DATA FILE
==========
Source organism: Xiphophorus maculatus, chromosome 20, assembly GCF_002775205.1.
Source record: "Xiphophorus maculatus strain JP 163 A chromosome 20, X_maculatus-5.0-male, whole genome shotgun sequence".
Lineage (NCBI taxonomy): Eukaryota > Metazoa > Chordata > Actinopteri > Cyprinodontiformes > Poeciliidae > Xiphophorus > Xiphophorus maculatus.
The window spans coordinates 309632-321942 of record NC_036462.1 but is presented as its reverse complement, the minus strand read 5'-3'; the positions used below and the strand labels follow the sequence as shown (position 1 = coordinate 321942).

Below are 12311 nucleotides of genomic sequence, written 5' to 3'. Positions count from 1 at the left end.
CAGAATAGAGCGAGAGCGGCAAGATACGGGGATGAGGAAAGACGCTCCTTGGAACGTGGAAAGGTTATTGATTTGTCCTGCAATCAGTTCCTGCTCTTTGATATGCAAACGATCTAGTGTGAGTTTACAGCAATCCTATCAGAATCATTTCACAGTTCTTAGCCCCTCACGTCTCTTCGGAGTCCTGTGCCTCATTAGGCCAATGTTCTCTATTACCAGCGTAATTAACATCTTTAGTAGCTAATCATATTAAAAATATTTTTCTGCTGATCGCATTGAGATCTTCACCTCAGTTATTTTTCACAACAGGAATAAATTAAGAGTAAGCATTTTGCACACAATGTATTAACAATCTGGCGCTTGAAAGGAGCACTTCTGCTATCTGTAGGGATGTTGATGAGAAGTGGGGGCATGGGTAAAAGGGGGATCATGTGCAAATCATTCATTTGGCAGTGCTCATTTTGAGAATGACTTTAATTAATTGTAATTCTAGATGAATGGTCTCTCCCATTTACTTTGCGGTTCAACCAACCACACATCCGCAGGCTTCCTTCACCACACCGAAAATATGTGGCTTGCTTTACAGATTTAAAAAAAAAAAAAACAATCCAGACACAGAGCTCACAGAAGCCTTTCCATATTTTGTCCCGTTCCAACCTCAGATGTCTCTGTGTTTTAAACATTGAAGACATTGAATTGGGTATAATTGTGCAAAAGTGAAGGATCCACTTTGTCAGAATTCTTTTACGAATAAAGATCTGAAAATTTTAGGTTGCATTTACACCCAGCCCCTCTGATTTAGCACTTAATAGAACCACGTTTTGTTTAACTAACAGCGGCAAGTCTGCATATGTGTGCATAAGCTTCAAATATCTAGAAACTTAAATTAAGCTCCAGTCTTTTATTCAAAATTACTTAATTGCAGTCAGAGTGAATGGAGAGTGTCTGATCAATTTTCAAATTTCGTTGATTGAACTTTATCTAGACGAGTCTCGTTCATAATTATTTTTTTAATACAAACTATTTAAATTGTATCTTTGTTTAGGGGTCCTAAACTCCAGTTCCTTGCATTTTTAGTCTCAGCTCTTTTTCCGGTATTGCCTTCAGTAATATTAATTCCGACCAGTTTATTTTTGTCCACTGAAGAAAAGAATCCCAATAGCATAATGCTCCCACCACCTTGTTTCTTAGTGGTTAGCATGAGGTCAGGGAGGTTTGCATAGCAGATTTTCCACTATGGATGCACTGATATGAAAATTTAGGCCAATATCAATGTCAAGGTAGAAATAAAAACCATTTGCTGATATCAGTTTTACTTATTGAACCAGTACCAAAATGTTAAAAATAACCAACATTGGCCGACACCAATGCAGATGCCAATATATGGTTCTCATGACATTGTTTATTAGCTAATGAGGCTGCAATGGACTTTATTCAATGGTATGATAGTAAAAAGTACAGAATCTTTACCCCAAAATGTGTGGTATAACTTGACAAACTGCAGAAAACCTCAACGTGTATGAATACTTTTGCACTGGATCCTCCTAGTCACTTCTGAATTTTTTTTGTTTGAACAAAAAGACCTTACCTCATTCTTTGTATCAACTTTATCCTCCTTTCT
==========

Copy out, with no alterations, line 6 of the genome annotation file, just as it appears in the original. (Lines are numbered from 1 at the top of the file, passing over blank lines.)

CAGAATAGAGCGAGAGCGGCAAGATACGGGGATGAGGAAAGACGCTCCTTGGAACGTGGAAAGGTTATTGATTTGTCCTGCAATCAGTTCCTGCTCTTTGATATGCAAACGATCTAGTGTGAGTTTACAGCAATCCTATCAGAATCATTTCACAGTTCTTAGCCCCTCACGTCTCTTCGGAGTCCTGTGCCTCATTAGGCCAATGTTCTCTATTACCAGCGTAATTAACATCTTTAGTAGCTAATCATATTAAAAATATTTTTCTGCTGATCGCATTGAGATCTTCACCTCAGTTATTTTTCACAACAGGAATAAATTAAGAGTAAGCATTTTGCACACAATGTATTAACAATCTGGCGCTTGAAAGGAGCACTTCTGCTATCTGTAGGGATGTTGATGAGAAGTGGGGGCATGGGTAAAAGGGGGATCATGTGCAAATCATTCATTTGGCAGTGCTCATTTTGAGAATGACTTTAATTAATTGTAATTCTAGATGAATGGTCTCTCCCATTTACTTTGCGGTTCAACCAACCACACATCCGCAGGCTTCCTTCACCACACCGAAAATATGTGGCTTGCTTTACAGATTTAAAAAAAAAAAAAACAATCCAGACACAGAGCTCACAGAAGCCTTTCCATATTTTGTCCCGTTCCAACCTCAGATGTCTCTGTGTTTTAAACATTGAAGACATTGAATTGGGTATAATTGTGCAAAAGTGAAGGATCCACTTTGTCAGAATTCTTTTACGAATAAAGATCTGAAAATTTTAGGTTGCATTTACACCCAGCCCCTCTGATTTAGCACTTAATAGAACCACGTTTTGTTTAACTAACAGCGGCAAGTCTGCATATGTGTGCATAAGCTTCAAATATCTAGAAACTTAAATTAAGCTCCAGTCTTTTATTCAAAATTACTTAATTGCAGTCAGAGTGAATGGAGAGTGTCTGATCAATTTTCAAATTTCGTTGATTGAACTTTATCTAGACGAGTCTCGTTCATAATTATTTTTTTAATACAAACTATTTAAATTGTATCTTTGTTTAGGGGTCCTAAACTCCAGTTCCTTGCATTTTTAGTCTCAGCTCTTTTTCCGGTATTGCCTTCAGTAATATTAATTCCGACCAGTTTATTTTTGTCCACTGAAGAAAAGAATCCCAATAGCATAATGCTCCCACCACCTTGTTTCTTAGTGGTTAGCATGAGGTCAGGGAGGTTTGCATAGCAGATTTTCCACTATGGATGCACTGATATGAAAATTTAGGCCAATATCAATGTCAAGGTAGAAATAAAAACCATTTGCTGATATCAGTTTTACTTATTGAACCAGTACCAAAATGTTAAAAATAACCAACATTGGCCGACACCAATGCAGATGCCAATATATGGTTCTCATGACATTGTTTATTAGCTAATGAGGCTGCAATGGACTTTATTCAATGGTATGATAGTAAAAAGTACAGAATCTTTACCCCAAAATGTGTGGTATAACTTGACAAACTGCAGAAAACCTCAACGTGTATGAATACTTTTGCACTGGATCCTCCTAGTCACTTCTGAATTTTTTTTGTTTGAACAAAAAGACCTTACCTCATTCTTTGTATCAACTTTATCCTCCTTTCT